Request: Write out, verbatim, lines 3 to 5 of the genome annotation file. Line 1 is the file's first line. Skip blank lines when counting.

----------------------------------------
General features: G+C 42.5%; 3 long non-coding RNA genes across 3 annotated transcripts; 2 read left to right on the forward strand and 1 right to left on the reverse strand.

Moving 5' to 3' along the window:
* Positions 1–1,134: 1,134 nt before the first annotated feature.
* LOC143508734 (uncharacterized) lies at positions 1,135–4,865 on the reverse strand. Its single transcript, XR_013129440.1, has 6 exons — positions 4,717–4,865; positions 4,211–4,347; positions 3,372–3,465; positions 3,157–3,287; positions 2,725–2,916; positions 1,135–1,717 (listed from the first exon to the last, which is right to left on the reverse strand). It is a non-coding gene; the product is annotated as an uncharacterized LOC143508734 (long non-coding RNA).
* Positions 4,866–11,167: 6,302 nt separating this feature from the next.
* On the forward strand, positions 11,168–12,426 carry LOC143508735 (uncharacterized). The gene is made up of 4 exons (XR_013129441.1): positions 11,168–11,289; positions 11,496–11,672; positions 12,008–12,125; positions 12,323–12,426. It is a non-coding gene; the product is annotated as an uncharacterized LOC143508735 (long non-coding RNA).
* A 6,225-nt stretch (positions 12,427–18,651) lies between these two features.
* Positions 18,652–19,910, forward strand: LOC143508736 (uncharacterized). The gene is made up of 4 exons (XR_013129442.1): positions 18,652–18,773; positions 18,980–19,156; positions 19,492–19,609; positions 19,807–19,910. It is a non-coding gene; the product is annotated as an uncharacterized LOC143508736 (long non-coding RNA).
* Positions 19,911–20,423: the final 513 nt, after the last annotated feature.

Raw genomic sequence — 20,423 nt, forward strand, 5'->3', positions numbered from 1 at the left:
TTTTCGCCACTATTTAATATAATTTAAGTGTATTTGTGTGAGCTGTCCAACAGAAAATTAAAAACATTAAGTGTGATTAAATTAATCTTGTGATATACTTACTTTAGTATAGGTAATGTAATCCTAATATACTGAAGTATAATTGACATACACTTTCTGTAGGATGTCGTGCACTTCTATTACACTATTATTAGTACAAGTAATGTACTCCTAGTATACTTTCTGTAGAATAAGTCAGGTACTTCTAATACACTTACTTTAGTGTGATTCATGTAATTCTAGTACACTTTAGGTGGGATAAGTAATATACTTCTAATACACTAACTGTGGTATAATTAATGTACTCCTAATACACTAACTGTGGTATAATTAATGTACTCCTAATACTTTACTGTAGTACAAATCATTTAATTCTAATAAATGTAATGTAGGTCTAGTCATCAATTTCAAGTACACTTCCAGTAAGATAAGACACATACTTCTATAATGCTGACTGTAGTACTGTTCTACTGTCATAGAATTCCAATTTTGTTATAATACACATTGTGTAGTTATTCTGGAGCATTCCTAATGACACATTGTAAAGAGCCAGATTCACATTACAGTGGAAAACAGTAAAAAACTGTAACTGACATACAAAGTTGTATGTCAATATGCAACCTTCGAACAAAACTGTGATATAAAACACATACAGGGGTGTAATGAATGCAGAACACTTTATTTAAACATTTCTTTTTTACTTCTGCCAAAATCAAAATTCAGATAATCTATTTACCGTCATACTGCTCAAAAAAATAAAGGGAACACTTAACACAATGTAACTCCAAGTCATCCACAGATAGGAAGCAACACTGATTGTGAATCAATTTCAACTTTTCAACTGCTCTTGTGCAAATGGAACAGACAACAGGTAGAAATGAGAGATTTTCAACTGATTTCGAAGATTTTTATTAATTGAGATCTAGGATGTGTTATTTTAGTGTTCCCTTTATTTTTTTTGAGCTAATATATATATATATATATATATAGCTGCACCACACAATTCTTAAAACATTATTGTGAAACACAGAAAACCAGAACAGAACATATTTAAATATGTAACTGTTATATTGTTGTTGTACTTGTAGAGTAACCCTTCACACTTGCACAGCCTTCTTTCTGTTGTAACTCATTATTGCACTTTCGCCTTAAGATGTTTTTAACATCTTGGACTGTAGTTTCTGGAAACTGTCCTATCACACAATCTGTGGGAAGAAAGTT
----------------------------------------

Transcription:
* Positions 1–1,134: 1,134 nt before the first annotated feature.
* LOC143508734 (uncharacterized) lies at positions 1,135–4,865 on the reverse strand. Its single transcript, XR_013129440.1, has 6 exons — positions 4,717–4,865; positions 4,211–4,347; positions 3,372–3,465; positions 3,157–3,287; positions 2,725–2,916; positions 1,135–1,717 (listed from the first exon to the last, which is right to left on the reverse strand). It is a non-coding gene; the product is annotated as an uncharacterized LOC143508734 (long non-coding RNA).
* Positions 4,866–11,167: 6,302 nt separating this feature from the next.